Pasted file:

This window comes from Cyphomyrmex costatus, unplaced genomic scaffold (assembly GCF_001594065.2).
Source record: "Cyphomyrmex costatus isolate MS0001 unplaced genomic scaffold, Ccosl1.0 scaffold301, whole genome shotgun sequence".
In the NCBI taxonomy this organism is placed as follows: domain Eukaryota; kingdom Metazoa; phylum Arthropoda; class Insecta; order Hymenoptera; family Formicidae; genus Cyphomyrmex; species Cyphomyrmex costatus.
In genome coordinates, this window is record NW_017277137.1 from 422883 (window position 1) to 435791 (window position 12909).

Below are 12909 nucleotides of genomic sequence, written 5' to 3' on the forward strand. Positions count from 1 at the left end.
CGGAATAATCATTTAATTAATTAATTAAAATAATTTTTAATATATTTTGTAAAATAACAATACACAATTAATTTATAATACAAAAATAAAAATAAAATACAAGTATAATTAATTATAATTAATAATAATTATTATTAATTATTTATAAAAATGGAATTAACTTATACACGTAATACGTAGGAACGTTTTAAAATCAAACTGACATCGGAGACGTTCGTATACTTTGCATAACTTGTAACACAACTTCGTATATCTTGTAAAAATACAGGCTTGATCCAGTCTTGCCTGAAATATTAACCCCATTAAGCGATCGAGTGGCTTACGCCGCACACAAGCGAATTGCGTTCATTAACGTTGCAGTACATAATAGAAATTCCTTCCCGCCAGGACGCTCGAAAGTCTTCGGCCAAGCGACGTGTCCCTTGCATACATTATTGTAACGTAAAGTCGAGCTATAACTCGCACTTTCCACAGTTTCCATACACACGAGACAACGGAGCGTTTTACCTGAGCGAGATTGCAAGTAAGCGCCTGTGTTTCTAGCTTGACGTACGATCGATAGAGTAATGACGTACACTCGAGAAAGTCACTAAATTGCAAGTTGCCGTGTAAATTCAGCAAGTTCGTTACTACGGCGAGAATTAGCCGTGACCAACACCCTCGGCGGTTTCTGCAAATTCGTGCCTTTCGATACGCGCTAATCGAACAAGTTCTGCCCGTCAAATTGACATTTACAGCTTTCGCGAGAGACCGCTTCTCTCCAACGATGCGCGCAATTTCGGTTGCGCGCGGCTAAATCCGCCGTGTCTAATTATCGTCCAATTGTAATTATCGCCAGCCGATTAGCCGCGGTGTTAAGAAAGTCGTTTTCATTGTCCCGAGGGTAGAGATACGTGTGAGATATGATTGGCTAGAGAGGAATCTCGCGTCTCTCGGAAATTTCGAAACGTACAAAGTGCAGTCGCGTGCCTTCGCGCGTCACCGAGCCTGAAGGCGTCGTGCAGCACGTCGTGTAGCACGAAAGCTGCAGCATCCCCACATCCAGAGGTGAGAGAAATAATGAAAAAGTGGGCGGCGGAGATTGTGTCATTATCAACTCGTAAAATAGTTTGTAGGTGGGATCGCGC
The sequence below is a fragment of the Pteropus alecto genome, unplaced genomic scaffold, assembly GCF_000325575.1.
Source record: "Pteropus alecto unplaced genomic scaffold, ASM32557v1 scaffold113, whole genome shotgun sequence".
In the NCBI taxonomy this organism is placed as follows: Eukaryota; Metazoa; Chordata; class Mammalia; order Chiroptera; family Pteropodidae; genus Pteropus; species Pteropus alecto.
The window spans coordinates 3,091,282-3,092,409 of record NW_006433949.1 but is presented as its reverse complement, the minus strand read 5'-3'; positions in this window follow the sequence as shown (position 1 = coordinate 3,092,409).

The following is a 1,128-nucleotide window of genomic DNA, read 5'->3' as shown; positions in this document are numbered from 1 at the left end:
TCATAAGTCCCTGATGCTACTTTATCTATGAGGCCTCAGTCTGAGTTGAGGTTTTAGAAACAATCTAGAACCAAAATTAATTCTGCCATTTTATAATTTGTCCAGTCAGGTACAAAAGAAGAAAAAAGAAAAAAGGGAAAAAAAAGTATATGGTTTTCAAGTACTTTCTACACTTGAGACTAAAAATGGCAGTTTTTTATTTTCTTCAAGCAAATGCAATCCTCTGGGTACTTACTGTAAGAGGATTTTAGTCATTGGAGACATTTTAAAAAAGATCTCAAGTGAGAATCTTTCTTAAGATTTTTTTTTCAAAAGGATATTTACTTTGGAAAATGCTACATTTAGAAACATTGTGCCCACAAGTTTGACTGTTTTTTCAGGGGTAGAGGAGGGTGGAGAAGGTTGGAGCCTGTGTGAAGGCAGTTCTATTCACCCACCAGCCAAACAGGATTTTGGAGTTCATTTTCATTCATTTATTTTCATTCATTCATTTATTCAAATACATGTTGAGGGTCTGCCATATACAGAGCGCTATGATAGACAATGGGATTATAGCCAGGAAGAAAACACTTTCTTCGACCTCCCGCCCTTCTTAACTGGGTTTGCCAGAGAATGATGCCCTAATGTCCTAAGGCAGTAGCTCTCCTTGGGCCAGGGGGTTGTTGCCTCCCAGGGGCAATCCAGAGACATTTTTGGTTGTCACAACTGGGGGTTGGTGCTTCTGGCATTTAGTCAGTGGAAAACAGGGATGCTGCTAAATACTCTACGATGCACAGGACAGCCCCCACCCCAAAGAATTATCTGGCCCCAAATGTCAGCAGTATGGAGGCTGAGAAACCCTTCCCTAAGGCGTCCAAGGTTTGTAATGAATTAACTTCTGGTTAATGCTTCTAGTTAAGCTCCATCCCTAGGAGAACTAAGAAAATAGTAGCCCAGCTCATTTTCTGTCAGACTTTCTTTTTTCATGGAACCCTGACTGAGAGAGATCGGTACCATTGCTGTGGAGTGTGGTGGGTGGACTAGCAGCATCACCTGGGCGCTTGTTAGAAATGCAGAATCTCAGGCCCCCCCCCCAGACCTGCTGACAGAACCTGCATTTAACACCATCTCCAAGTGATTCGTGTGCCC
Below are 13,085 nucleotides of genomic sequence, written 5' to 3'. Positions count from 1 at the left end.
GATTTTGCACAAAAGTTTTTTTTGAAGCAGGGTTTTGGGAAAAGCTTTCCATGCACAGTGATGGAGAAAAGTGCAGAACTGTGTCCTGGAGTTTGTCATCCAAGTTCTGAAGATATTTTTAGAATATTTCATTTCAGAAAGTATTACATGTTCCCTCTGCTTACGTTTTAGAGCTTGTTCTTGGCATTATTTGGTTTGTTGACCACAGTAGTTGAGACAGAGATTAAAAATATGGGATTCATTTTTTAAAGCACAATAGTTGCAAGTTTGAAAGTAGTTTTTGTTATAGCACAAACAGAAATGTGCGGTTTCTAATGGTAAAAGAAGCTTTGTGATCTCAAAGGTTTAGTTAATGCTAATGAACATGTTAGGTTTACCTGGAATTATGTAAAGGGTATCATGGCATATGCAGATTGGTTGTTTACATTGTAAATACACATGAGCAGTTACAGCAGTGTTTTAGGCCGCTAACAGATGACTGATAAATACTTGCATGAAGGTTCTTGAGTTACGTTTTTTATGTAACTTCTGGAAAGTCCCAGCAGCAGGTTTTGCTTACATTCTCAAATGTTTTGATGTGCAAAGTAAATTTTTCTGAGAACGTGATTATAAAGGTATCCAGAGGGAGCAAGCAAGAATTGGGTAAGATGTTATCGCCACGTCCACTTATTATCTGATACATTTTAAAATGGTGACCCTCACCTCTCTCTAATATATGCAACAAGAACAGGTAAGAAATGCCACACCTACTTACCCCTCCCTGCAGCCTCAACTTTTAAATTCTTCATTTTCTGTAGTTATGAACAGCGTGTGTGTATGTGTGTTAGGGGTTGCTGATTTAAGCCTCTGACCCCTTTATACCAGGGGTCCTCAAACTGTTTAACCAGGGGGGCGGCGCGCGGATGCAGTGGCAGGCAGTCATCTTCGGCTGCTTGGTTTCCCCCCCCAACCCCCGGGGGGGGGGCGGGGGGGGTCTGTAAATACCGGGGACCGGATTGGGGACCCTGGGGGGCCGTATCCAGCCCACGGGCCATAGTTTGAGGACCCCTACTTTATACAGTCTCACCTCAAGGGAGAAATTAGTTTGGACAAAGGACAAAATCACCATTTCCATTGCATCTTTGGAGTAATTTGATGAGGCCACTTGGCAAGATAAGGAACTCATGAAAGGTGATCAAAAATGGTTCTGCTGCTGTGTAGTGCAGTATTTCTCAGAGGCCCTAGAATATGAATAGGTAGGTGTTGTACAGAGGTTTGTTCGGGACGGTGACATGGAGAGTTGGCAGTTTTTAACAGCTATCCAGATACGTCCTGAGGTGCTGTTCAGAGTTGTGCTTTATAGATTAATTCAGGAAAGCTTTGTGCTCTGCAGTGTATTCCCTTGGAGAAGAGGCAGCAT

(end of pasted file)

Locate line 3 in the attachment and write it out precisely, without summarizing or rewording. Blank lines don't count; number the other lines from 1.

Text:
In the NCBI taxonomy this organism is placed as follows: domain Eukaryota; kingdom Metazoa; phylum Arthropoda; class Insecta; order Hymenoptera; family Formicidae; genus Cyphomyrmex; species Cyphomyrmex costatus.